Flamboyant Sydney entrepreneur, James Joynton Smith, entered the Blue Mountains scene early in the 20th century. He asserted, "the Blue Mountains...cast their spell over me".
Throughout his Mountains period, Joynton Smith remained constantly active in Sydney. His interests included the Arcadia Hotel, racecourses like Harold Park, Smith's Weekly, South Sydney Hospital, radio station 2SB (2BL) and rugby league. Lord Mayor of Sydney in 1917-18, MLC, 1912-1933, he was knighted in 1920 for his philanthropy.
In 1911, he purchased the Carrington Hotel, "the pivotal point of the Blue Mountains...rest-house of the tired business man of Sydney".
He then dragged it into the 20th century, gradually adding 200 new bedrooms and an Art Noveau verandah.
"I decided to use my machinery to light the Carrington and the town of Katoomba." Thus, Joynton Smith electrified Katoomba, building the power house behind the Carrington in 1913. Its chimney still looms over Katoomba today.
Electricity was sold to townspeople and businesses throughout Katoomba, over the sparsely-populated district for 40 miles, from Woodford to Mt Victoria. Even the Hydro Majestic and Medlow residents supported by its electricity converted to Katoomba electricity in 1917.
Joynton Smith created an Itala car business, conveying tourists to Jenolan. But there were too many operators underselling and going broke, so he quickly sold it off.
He acquired the poorly-run Empire and Kings cinemas, increasing their success and value, relying extensively on Otto Camphin, manager of his Katoomba enterprises.
Joynton Smith's business philosophy, rewarding those who supported him in his ventures, made Camphin a partner in the Blue Mountains businesses, sharing half the profits.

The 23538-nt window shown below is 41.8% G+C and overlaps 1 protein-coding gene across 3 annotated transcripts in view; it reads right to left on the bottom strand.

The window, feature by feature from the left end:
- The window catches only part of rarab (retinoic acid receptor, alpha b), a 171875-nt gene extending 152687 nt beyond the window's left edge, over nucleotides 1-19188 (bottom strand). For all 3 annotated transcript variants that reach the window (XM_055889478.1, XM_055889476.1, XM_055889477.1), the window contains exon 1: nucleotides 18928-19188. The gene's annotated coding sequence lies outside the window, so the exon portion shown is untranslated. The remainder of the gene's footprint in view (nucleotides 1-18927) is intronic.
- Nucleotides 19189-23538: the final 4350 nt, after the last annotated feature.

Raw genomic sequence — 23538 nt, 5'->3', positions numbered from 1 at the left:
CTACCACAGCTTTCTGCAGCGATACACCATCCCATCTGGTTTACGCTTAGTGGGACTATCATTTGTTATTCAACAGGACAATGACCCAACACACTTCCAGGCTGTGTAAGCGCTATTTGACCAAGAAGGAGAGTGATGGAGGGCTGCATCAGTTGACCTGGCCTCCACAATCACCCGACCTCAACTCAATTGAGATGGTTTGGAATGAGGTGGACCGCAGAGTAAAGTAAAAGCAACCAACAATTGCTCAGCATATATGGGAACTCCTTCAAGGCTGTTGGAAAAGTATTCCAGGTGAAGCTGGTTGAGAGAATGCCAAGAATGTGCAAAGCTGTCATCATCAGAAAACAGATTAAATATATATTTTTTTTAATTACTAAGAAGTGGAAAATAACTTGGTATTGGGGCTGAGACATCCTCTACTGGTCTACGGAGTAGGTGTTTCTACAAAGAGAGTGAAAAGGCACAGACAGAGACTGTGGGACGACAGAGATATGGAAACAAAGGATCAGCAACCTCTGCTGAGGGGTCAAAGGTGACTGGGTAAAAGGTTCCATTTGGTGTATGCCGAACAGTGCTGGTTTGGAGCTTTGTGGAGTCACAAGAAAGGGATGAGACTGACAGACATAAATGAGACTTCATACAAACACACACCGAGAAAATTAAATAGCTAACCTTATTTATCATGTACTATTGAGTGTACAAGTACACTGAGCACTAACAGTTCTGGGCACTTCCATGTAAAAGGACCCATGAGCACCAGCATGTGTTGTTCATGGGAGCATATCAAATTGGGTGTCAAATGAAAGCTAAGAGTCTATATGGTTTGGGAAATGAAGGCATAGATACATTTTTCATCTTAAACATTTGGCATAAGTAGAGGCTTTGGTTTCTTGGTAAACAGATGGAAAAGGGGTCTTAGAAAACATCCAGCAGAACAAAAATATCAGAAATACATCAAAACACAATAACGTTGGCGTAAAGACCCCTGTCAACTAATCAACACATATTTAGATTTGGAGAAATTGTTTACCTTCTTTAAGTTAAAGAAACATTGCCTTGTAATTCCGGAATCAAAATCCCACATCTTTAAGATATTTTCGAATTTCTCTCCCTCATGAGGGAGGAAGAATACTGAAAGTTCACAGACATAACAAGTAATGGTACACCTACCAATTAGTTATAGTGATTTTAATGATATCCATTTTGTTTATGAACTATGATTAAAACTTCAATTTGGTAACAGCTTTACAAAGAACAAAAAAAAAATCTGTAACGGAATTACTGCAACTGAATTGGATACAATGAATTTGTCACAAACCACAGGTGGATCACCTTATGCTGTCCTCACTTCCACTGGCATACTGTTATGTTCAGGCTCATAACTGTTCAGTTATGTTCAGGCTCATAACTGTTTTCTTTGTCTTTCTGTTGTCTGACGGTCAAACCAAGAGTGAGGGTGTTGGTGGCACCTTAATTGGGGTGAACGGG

With only one bank in Katoomba, Joynton Smith encouraged the City Bank of Sydney to establish a competing agency, donating land on a corner of the Carrington block.
As "a weekend hobby", he owned the Imperial Hotel, Mt Victoria, from 1912-1925, developing its popularity and profitability.
In 1913, Mark Foy invited him to lease Medlow Bath's Hydro Majestic, hoping he would purchase it. But Joynton Smith downplayed the Hydro, closing for the winter months, opening in the brief summer season. In August, 1922, fire destroyed the Belgravia and Art Gallery wings. The lease's conclusion in 1923 relieved Joynton Smith.
He was a director of the Queen Victoria Home for Consumptives, Wentworth Falls, part of his philanthropy.
In 1925, Joynton Smith established the Log Cabin Tearoom at Penrith, a halfway house between Sydney and Katoomba.
Tired of negative press, emboldened by the success of Smith's Weekly, Joynton Smith founded the Katoomba Daily in 1920.
His Sydney interests kept him there. Less and less involved in Katoomba, he was drawn back by the Carrington constantly. It was his until he died in 1943.
Robyne Ridge is publicity officer forBlue Mountains Historical Society.